The status of teaching in Australia has suffered a significant slump in recent years. Good news stories from the profession are few and far between and the respect for teachers, who were once considered pillars of the community, has been slowly eroded.
That's according to Tania Aspland, who claims that morale in the industry has become so low that recruitment and retention have subsequently become major challenges. So much so, in fact, that the government has launched an inquiry and the Australian Council of Deans of Education (ACDE) recently held a forum to search for solutions.
Aspland, president of the ACDE, is well placed to lead the inquiry into what has changed in recent years and what can be done to help.
Having entered the profession in the 1970s she remembers a time when a career in teaching was heralded and encouraged.
“I was the first in the family to go to university,” she says. “I came from a working-class family so I had a lot of support and was held in very high esteem by my family, my friends and even my neighbourhood.
“In my working life, I’ve seen the teaching profession go from something that’s held in very high esteem to something that’s really not.”
Time for action
Earlier this month, Aspland chaired the ACDE’s Status of Teaching Forum, in which representatives from a variety of education stakeholders (including teachers, leaders, universities, government, unions and the media) set about identifying why the profession has suffered so much in recent years.
Aspland found encouragement in the mutual recognition that action was required and that everyone was pulling in the same direction.
“What we’ve had in the past,” she says, “is unions, employers, universities all promoting their own agendas. Bringing together 200 people into the one room made it very clear that we’re all on the same page and we’re all working very hard to elevate the status of teachers.
“If we do that together as a community, we will have much greater results than we have at the moment.”
Identifying where the problems lie is less straightforward, however. Aspland cites issues at various points along a teacher’s career path, from making the decision to become a teacher (something that is often discouraged), to seeking a clear trajectory of career development.
However, each element impacting the status of teaching appears to stem from the same root cause; the fact that teachers currently in the profession are struggling.
“There were a number of problems that were highlighted that were causing teachers enormous stress,” Aspland continues.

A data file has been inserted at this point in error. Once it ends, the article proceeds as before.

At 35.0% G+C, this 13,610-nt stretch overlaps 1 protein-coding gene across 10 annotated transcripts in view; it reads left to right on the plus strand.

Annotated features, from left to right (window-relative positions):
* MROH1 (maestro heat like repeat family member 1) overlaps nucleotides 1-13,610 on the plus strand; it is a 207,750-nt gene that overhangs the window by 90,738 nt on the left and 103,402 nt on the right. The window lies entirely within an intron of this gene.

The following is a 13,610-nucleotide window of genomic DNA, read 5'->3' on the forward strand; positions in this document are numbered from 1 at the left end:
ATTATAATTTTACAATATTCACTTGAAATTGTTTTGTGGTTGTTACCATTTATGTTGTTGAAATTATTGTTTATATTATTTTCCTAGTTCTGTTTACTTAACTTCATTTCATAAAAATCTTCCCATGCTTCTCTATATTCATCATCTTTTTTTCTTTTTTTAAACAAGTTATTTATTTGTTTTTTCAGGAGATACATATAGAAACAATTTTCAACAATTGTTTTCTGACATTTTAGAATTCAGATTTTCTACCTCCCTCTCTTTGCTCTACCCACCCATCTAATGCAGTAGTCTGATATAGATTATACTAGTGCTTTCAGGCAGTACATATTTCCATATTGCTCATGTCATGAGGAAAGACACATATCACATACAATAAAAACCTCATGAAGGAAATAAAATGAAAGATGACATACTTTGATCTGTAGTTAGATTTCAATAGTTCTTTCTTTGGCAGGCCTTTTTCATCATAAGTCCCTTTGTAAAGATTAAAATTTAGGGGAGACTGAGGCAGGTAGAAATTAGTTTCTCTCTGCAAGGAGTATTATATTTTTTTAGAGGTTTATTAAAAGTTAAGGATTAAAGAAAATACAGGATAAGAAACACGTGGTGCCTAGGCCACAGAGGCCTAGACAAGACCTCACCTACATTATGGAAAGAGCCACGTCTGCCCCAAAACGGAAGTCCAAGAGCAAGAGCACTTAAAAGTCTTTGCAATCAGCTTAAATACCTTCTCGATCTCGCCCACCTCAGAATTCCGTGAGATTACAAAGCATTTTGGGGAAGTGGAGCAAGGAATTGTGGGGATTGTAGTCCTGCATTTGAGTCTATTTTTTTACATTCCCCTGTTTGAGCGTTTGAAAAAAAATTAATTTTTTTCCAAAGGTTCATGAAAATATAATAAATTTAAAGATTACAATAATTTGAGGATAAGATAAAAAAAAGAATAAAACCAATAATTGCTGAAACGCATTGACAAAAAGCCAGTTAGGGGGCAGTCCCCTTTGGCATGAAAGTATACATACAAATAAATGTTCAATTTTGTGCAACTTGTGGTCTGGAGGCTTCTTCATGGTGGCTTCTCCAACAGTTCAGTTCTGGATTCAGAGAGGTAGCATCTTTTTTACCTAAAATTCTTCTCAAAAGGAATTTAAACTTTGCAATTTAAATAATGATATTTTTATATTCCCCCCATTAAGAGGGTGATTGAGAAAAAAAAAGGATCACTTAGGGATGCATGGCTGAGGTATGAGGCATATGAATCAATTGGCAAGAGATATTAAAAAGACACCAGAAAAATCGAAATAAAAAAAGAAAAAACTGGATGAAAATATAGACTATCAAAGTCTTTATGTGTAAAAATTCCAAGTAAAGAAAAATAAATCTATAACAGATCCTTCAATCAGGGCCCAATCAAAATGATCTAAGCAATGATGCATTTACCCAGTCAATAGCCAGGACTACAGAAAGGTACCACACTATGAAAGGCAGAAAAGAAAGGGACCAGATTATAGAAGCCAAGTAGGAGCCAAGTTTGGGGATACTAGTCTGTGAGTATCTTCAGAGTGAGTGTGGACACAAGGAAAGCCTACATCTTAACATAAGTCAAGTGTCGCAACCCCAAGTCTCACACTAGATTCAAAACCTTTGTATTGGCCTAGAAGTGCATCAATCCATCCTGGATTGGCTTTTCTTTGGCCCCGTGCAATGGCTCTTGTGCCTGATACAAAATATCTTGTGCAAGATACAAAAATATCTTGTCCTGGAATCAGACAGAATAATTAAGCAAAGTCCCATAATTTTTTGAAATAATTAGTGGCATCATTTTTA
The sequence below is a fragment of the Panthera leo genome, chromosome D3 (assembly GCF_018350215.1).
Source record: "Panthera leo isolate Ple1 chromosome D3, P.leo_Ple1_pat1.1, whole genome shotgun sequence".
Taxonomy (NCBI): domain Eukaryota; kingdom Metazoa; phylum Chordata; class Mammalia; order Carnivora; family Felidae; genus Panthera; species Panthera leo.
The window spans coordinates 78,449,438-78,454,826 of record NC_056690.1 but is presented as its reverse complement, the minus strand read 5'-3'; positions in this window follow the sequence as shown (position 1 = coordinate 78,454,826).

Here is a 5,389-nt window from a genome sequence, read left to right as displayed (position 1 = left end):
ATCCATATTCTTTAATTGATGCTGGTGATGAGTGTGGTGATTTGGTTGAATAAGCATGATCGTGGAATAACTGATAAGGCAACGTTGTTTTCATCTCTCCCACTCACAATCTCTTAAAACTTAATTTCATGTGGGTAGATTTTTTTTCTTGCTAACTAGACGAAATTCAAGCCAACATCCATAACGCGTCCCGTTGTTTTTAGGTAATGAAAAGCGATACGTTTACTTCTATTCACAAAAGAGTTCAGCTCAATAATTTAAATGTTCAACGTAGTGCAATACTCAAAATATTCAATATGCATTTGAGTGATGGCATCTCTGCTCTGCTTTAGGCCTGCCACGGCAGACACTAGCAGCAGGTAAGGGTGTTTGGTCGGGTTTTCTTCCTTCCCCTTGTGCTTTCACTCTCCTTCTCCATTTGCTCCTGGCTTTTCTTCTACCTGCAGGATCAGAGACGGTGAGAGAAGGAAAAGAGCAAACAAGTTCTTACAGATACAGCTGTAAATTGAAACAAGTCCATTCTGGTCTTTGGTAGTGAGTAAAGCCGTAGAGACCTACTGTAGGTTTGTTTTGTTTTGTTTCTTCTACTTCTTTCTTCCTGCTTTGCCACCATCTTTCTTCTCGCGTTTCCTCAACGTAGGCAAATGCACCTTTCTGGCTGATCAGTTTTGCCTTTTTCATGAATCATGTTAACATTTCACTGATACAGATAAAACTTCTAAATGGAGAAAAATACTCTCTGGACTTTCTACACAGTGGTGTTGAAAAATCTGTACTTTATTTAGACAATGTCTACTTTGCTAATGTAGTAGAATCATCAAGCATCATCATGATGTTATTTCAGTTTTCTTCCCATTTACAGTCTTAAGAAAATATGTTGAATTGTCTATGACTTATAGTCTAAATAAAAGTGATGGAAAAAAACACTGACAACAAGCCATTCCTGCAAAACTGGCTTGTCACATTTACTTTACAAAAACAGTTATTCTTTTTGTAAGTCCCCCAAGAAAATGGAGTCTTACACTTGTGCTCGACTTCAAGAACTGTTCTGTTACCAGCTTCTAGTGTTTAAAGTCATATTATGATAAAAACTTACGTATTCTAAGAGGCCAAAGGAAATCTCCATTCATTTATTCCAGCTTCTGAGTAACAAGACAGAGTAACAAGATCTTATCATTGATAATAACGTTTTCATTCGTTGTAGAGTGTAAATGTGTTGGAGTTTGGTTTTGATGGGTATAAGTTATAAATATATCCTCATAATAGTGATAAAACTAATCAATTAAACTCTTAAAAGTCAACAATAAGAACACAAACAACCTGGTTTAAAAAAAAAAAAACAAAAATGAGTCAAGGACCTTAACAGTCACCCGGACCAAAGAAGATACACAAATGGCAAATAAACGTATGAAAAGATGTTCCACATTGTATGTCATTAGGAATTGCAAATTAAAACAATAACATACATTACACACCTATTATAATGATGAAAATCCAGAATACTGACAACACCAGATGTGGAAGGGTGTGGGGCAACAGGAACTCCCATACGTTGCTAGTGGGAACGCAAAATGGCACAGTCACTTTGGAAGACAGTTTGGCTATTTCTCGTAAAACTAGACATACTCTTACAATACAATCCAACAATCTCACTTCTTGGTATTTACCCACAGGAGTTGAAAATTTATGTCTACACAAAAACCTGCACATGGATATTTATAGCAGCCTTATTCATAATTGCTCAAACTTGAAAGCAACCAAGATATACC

“Extra work, challenging students, what they see as senseless reporting of data that distracts them away from their core business, which is teaching and learning.”
Celebrating good teaching
Although universities and the media were identified as two parties occasionally guilty of adding to the problem of poor PR, Aspland highlighted the need for the profession itself to generate more positive messages for potential trainees.
“Employers can do it and universities can do it, but it’s the profession that needs to step up and promote itself, and encourage people to come into the teaching because it’s such a worthwhile career.
“When a person comes to them and says ‘I want to be a teacher’, they need to encourage them rather than discourage them.”
Tackling issues affecting current classroom teachers was agreed upon as the first step in addressing a multitude of other related industry problems. So, what can leaders do?
1. Create clear career pathways
While the teachers at the ACDE forum highlighted pay as an issue, it was progression rather than starting salary that was the main concern.
“It’s recognised that teachers have quite a good starting salary,” says Aspland. “But that it flattens out after about seven years and there’s no career trajectory for them to pursue.
“This is why some of them are leaving, because there are more opportunities for promotion elsewhere.”
2. Encourage students who want to teach
Aspland is in no doubt that a lack of encouragement given to previous want-to-be teachers has added to the current lack of trainees.
“In Australia, primary pupils often suggest they want to be school teachers,” she says, “and when they get to senior secondary, they are actually discouraged by their teachers and their families. The profession needs to promote itself more actively.
3. Do what you can to relieve workload stress
The problem that trumps almost all others is that many teachers are unhappy; it’s difficult to promote a profession when workload pressures and mental health issues are so prevalent.
“Teachers are by far the biggest group who submit work claims for stress and burnout, even beyond doctors and lawyers,” says Aspland. “So, there’s a message to all employers that things aren’t good in the workforce, that there is far too much pressure on teachers.”
4. Celebrate good teaching
Reframing the teaching profession as a worthwhile and rewarding one will take time, but schools celebrating the success of teachers in the community can go a long way addressing this issue on a local level.
“We need to get out more stories about successful teachers, and the diversity among the profession, so that journalists and the public can see that it is a worthwhile career and people who work in teaching are very satisfied,” Aspland continues.
“Leaders in schools can do a very important job of promoting their school and their staff, and the opportunity to become part of the profession as a life-changing exercise.
“To come into a school and become a professional teacher can in fact change peoples’ lives and you can have a very rewarding career because of it.”
Tania Aspland is a former primary school teacher and president of the Australian Council of Deans of Education’s Status of Teaching.
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